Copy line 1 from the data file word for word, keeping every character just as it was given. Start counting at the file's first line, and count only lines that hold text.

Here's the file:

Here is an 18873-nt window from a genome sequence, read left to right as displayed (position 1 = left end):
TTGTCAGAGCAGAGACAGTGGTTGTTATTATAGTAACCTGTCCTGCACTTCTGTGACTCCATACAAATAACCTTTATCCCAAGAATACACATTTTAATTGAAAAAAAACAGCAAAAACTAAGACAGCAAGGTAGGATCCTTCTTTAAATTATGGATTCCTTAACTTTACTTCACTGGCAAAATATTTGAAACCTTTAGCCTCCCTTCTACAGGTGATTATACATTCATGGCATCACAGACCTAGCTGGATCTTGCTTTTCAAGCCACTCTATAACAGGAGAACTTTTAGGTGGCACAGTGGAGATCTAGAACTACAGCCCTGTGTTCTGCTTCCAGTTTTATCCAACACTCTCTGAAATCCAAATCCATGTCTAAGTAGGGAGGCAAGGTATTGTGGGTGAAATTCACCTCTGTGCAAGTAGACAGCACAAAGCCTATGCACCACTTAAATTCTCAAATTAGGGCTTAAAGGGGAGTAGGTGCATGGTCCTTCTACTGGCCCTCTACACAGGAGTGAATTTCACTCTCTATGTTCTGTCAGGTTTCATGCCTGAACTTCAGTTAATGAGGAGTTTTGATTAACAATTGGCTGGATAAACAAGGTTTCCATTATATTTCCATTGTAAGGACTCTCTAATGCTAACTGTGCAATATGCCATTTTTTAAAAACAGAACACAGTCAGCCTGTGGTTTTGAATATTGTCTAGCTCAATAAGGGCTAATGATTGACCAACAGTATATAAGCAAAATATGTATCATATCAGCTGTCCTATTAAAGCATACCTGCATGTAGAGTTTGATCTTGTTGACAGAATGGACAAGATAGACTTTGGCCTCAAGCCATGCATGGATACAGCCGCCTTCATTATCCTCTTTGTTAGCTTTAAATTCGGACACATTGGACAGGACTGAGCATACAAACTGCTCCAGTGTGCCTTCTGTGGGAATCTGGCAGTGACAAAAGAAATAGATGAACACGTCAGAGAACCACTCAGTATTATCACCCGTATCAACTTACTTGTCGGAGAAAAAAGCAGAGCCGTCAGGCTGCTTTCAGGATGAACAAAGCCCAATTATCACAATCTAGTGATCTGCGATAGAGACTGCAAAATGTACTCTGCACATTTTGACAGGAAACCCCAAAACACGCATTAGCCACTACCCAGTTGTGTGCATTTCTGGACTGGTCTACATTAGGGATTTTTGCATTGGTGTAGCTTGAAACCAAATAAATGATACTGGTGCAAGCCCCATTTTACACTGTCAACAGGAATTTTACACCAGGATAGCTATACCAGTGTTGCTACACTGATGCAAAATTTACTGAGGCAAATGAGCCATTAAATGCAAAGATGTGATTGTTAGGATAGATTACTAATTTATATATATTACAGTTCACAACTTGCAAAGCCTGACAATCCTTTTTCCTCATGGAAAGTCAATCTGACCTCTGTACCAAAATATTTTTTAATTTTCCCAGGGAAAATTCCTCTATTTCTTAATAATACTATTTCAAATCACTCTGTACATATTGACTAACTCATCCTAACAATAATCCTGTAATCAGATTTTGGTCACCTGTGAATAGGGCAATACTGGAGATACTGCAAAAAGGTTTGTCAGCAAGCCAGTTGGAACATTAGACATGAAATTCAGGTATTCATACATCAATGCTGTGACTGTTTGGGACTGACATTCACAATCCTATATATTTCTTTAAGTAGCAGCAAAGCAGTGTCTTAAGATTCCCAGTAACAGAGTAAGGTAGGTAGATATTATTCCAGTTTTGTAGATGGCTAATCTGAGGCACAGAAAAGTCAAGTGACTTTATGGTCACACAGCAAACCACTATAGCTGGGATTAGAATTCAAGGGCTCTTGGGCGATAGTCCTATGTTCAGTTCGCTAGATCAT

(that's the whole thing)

Here is an 18873-nt window from a genome sequence, read left to right as displayed (position 1 = left end):